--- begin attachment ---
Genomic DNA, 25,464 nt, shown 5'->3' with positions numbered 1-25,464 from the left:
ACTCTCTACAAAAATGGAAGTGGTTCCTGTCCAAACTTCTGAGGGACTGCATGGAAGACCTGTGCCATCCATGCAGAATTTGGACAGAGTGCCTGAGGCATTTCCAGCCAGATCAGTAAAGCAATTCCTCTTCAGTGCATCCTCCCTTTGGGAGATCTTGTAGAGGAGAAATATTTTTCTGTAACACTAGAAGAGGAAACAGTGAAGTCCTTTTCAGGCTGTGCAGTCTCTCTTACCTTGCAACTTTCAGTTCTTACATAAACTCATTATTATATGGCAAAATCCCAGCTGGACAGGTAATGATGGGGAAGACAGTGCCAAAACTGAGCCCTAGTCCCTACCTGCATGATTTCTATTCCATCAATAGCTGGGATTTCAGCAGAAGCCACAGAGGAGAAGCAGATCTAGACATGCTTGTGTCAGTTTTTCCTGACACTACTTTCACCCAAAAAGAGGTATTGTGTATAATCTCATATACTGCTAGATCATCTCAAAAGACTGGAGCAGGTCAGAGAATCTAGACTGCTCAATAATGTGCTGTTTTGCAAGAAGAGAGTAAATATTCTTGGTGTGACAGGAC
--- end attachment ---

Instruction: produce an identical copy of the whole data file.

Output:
Genomic DNA, 25,464 nt, shown 5'->3' with positions numbered 1-25,464 from the left:
ACTCTCTACAAAAATGGAAGTGGTTCCTGTCCAAACTTCTGAGGGACTGCATGGAAGACCTGTGCCATCCATGCAGAATTTGGACAGAGTGCCTGAGGCATTTCCAGCCAGATCAGTAAAGCAATTCCTCTTCAGTGCATCCTCCCTTTGGGAGATCTTGTAGAGGAGAAATATTTTTCTGTAACACTAGAAGAGGAAACAGTGAAGTCCTTTTCAGGCTGTGCAGTCTCTCTTACCTTGCAACTTTCAGTTCTTACATAAACTCATTATTATATGGCAAAATCCCAGCTGGACAGGTAATGATGGGGAAGACAGTGCCAAAACTGAGCCCTAGTCCCTACCTGCATGATTTCTATTCCATCAATAGCTGGGATTTCAGCAGAAGCCACAGAGGAGAAGCAGATCTAGACATGCTTGTGTCAGTTTTTCCTGACACTACTTTCACCCAAAAAGAGGTATTGTGTATAATCTCATATACTGCTAGATCATCTCAAAAGACTGGAGCAGGTCAGAGAATCTAGACTGCTCAATAATGTGCTGTTTTGCAAGAAGAGAGTAAATATTCTTGGTGTGACAGGAC